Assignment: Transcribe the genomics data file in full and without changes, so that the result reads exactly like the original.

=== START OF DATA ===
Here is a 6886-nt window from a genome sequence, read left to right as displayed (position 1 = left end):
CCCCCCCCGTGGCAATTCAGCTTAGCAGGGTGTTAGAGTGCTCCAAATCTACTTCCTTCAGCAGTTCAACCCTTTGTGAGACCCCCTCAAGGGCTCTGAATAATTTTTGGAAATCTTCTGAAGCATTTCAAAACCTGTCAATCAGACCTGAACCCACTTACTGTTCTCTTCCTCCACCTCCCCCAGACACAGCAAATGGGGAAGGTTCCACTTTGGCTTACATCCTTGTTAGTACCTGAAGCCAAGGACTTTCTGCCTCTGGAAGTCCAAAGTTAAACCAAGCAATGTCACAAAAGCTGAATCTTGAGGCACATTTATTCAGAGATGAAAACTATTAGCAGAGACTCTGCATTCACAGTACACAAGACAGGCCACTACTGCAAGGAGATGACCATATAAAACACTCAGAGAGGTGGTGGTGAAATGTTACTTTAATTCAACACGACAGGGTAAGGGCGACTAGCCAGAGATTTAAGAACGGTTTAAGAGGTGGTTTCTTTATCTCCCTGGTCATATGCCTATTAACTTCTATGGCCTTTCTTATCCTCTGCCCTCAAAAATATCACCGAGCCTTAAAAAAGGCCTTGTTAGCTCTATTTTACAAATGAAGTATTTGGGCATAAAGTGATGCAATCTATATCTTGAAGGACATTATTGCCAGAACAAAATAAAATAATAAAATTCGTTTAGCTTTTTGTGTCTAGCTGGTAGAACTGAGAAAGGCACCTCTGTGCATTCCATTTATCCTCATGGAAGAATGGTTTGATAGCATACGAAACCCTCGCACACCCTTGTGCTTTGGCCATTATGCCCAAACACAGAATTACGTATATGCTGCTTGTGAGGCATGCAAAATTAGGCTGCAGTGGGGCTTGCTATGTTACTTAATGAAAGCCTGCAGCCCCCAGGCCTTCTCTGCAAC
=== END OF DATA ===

Here is a 6886-nt window from a genome sequence, read left to right as displayed (position 1 = left end):
CCCCCCCCGTGGCAATTCAGCTTAGCAGGGTGTTAGAGTGCTCCAAATCTACTTCCTTCAGCAGTTCAACCCTTTGTGAGACCCCCTCAAGGGCTCTGAATAATTTTTGGAAATCTTCTGAAGCATTTCAAAACCTGTCAATCAGACCTGAACCCACTTACTGTTCTCTTCCTCCACCTCCCCCAGACACAGCAAATGGGGAAGGTTCCACTTTGGCTTACATCCTTGTTAGTACCTGAAGCCAAGGACTTTCTGCCTCTGGAAGTCCAAAGTTAAACCAAGCAATGTCACAAAAGCTGAATCTTGAGGCACATTTATTCAGAGATGAAAACTATTAGCAGAGACTCTGCATTCACAGTACACAAGACAGGCCACTACTGCAAGGAGATGACCATATAAAACACTCAGAGAGGTGGTGGTGAAATGTTACTTTAATTCAACACGACAGGGTAAGGGCGACTAGCCAGAGATTTAAGAACGGTTTAAGAGGTGGTTTCTTTATCTCCCTGGTCATATGCCTATTAACTTCTATGGCCTTTCTTATCCTCTGCCCTCAAAAATATCACCGAGCCTTAAAAAAGGCCTTGTTAGCTCTATTTTACAAATGAAGTATTTGGGCATAAAGTGATGCAATCTATATCTTGAAGGACATTATTGCCAGAACAAAATAAAATAATAAAATTCGTTTAGCTTTTTGTGTCTAGCTGGTAGAACTGAGAAAGGCACCTCTGTGCATTCCATTTATCCTCATGGAAGAATGGTTTGATAGCATACGAAACCCTCGCACACCCTTGTGCTTTGGCCATTATGCCCAAACACAGAATTACGTATATGCTGCTTGTGAGGCATGCAAAATTAGGCTGCAGTGGGGCTTGCTATGTTACTTAATGAAAGCCTGCAGCCCCCAGGCCTTCTCTGCAAC